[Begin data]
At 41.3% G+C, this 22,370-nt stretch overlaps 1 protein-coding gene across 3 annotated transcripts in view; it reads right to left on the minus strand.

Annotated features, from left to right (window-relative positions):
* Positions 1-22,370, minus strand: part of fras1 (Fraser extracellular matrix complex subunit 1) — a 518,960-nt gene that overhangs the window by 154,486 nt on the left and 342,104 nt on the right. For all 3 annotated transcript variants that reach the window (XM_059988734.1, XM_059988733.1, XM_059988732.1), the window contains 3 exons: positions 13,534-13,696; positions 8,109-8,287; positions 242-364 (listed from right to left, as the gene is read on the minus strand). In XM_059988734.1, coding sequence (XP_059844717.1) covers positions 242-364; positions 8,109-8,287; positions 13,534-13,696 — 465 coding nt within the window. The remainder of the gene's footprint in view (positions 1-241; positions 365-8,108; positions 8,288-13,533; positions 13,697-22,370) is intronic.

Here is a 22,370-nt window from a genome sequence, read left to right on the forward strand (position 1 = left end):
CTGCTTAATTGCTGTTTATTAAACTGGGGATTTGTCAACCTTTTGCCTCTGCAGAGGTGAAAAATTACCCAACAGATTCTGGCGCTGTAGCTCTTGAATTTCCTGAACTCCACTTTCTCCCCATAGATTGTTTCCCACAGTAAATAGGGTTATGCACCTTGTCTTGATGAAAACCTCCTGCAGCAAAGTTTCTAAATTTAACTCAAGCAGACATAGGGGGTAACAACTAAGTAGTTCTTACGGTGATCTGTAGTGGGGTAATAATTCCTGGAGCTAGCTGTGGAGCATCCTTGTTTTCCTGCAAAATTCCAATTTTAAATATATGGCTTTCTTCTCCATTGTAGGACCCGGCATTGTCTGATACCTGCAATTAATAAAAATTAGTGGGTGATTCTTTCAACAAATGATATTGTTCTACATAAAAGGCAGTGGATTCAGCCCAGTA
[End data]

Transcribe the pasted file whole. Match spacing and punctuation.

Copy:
At 41.3% G+C, this 22,370-nt stretch overlaps 1 protein-coding gene across 3 annotated transcripts in view; it reads right to left on the minus strand.

Annotated features, from left to right (window-relative positions):
* Positions 1-22,370, minus strand: part of fras1 (Fraser extracellular matrix complex subunit 1) — a 518,960-nt gene that overhangs the window by 154,486 nt on the left and 342,104 nt on the right. For all 3 annotated transcript variants that reach the window (XM_059988734.1, XM_059988733.1, XM_059988732.1), the window contains 3 exons: positions 13,534-13,696; positions 8,109-8,287; positions 242-364 (listed from right to left, as the gene is read on the minus strand). In XM_059988734.1, coding sequence (XP_059844717.1) covers positions 242-364; positions 8,109-8,287; positions 13,534-13,696 — 465 coding nt within the window. The remainder of the gene's footprint in view (positions 1-241; positions 365-8,108; positions 8,288-13,533; positions 13,697-22,370) is intronic.

Here is a 22,370-nt window from a genome sequence, read left to right on the forward strand (position 1 = left end):
CTGCTTAATTGCTGTTTATTAAACTGGGGATTTGTCAACCTTTTGCCTCTGCAGAGGTGAAAAATTACCCAACAGATTCTGGCGCTGTAGCTCTTGAATTTCCTGAACTCCACTTTCTCCCCATAGATTGTTTCCCACAGTAAATAGGGTTATGCACCTTGTCTTGATGAAAACCTCCTGCAGCAAAGTTTCTAAATTTAACTCAAGCAGACATAGGGGGTAACAACTAAGTAGTTCTTACGGTGATCTGTAGTGGGGTAATAATTCCTGGAGCTAGCTGTGGAGCATCCTTGTTTTCCTGCAAAATTCCAATTTTAAATATATGGCTTTCTTCTCCATTGTAGGACCCGGCATTGTCTGATACCTGCAATTAATAAAAATTAGTGGGTGATTCTTTCAACAAATGATATTGTTCTACATAAAAGGCAGTGGATTCAGCCCAGTA